Another review of the research found social skills training to be as effective as other types of psychotherapy.
C. Holistic Therapies
These therapies focus on improving overall emotional well-being, and are less focused on direct symptom reduction. They tend to view distress as a reaction to a complex life circumstance, and focus on making meaning of that circumstance.
1. Narrative Therapy
Narrative therapy is an intervention designed to address problems by focusing on their context for a person’s life. In theory, it is based on an equitable relationship between therapist and client, although whether this can be achieved given the constraints of the psychiatric system is unclear. In process, the therapy involves deconstructing the stories a person tells themselves about their life, and then reconstructing stories that are more helpful in some way.
Narrative therapy defies easy study, since it is a subjective, postmodern therapy that is difficult to manualize. For this reason, it has rarely, perhaps never, been adequately studied in clinical trials. However, it demonstrates some efficacy in naturalistic studies.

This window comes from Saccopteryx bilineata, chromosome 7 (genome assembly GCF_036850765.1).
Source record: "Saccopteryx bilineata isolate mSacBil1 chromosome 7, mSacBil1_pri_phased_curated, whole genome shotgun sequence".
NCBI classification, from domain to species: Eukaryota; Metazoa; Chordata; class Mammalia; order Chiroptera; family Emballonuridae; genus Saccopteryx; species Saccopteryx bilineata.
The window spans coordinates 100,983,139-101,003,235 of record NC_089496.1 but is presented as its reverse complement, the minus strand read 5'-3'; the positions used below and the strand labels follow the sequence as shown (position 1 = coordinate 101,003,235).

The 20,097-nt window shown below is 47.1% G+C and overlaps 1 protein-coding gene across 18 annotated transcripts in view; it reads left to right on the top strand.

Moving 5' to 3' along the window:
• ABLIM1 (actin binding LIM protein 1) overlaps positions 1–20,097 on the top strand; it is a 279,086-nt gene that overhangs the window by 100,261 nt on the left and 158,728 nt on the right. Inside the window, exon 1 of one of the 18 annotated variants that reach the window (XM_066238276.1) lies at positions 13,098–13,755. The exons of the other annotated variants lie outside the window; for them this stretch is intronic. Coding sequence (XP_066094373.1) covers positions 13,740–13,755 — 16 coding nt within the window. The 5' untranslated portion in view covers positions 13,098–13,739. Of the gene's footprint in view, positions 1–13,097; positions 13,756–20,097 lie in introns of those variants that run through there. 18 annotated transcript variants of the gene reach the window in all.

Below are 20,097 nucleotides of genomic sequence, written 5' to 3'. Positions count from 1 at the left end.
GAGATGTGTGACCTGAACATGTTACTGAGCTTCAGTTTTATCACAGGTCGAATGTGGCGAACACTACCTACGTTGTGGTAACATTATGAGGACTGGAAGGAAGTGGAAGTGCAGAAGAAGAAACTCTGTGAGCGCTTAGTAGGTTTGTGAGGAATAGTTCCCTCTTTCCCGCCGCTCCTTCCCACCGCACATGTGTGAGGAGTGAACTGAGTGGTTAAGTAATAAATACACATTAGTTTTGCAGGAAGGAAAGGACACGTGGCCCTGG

For instance, a study (without a control group for comparison) found that 50% of the participants experienced “clinically significant improvement” in depression scores.
However, without comparison groups or controlled settings, most of the information on the therapy’s effectiveness is based on the subjective opinion of its practitioners and their anecdotal experience.
2. Existential Therapy
Existential therapies use insight from philosophy to make sense of the distress that brings clients in to therapy. These interventions are often conducted in groups. They are based on the theory that existential anxiety underlies all other forms of distress—fears about being alone, the inevitability of death, the meaninglessness of life, and being responsible for one’s own actions. Existential therapists believe that acknowledging and normalizing these fears allows one to find individual purpose and meaning in life. In many existential theories, psychological distress is viewed as the side effect of repressing these basic human fears.